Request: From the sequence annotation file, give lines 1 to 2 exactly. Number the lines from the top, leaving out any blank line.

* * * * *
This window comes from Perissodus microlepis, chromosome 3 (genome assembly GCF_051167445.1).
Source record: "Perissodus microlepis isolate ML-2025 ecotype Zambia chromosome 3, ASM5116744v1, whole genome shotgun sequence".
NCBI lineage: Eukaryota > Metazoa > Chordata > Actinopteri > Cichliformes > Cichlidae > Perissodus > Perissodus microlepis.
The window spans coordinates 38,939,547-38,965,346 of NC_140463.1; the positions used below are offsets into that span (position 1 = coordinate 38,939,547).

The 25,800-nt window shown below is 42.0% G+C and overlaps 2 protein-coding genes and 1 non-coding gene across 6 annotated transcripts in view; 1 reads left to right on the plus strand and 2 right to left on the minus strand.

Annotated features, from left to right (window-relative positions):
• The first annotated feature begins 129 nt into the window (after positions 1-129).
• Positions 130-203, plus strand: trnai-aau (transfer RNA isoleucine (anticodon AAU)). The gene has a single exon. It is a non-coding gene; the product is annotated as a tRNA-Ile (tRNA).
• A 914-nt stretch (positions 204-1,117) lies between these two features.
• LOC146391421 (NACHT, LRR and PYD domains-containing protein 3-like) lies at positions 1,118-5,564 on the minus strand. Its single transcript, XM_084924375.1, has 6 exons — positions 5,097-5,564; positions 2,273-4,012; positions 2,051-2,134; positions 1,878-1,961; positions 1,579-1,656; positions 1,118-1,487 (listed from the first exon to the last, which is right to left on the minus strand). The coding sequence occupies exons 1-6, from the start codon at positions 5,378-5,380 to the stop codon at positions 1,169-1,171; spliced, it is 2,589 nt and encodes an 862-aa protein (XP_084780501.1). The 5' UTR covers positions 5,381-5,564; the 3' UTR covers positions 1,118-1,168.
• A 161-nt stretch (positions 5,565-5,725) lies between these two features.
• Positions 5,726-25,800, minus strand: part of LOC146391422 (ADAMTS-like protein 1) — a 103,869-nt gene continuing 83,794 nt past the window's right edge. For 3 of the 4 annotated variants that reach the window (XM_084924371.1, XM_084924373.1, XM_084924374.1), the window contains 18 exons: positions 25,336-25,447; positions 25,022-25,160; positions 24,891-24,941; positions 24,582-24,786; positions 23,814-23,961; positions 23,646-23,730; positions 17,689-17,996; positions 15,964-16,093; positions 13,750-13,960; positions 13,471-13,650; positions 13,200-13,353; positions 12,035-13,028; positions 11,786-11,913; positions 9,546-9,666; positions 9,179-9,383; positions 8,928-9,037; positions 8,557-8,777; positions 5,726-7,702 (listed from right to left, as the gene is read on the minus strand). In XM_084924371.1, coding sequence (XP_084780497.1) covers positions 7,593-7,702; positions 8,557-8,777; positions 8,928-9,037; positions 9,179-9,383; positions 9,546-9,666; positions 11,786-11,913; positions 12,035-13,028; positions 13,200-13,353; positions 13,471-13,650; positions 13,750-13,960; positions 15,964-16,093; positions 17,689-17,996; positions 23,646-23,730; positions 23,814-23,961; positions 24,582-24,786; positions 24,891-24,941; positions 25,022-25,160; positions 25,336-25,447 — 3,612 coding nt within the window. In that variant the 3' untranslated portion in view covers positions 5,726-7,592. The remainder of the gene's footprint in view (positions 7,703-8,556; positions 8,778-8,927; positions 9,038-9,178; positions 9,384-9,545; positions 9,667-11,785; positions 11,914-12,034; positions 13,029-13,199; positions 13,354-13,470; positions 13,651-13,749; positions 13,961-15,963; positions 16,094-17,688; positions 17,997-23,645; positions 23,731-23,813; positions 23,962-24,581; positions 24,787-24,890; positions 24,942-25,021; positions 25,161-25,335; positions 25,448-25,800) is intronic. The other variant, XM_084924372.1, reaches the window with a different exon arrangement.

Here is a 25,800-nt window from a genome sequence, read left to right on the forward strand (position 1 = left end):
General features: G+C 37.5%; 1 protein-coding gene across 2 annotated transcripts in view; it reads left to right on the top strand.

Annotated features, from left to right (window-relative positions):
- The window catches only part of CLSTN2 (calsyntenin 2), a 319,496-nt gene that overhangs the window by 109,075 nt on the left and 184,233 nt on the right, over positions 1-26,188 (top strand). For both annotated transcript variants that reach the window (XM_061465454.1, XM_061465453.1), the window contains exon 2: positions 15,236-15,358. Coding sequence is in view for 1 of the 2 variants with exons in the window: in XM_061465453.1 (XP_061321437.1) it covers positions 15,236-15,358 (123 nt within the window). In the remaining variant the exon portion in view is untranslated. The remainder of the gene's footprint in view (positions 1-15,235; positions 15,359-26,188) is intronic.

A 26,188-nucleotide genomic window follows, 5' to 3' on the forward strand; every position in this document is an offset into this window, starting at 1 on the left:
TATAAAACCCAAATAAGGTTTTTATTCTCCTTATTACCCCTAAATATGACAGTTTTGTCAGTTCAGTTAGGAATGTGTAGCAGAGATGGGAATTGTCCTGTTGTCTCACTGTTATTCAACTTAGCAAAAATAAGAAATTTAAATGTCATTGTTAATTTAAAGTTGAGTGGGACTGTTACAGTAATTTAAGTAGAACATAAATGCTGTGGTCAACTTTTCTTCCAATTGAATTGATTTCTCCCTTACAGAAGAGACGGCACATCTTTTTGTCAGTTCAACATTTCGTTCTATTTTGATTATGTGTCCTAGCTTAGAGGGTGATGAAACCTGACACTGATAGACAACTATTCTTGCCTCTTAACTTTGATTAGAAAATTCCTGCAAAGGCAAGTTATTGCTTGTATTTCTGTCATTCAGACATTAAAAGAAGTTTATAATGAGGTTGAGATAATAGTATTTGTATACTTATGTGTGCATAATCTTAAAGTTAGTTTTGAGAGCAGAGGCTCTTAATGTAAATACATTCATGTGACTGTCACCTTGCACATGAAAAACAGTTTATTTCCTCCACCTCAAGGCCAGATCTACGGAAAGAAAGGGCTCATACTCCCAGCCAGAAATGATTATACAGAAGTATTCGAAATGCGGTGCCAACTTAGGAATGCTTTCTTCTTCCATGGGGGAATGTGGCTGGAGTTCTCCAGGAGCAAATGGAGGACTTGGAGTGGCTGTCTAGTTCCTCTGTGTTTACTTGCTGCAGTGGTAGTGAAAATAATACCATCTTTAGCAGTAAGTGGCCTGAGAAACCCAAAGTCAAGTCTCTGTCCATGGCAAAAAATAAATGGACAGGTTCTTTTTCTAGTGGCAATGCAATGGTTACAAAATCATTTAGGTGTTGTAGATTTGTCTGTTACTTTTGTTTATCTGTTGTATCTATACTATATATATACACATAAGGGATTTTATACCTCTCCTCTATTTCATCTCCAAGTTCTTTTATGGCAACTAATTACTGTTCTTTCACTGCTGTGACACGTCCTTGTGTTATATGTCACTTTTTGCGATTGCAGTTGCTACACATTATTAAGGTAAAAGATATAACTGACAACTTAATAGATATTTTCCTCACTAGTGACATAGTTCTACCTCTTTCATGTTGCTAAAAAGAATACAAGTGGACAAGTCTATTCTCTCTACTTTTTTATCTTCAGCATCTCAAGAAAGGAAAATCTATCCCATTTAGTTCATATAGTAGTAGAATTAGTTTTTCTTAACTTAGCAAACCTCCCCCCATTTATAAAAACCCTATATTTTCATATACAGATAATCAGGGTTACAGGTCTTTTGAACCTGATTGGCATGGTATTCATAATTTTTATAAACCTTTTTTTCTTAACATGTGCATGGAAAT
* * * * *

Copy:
This window comes from Perissodus microlepis, chromosome 3 (genome assembly GCF_051167445.1).
Source record: "Perissodus microlepis isolate ML-2025 ecotype Zambia chromosome 3, ASM5116744v1, whole genome shotgun sequence".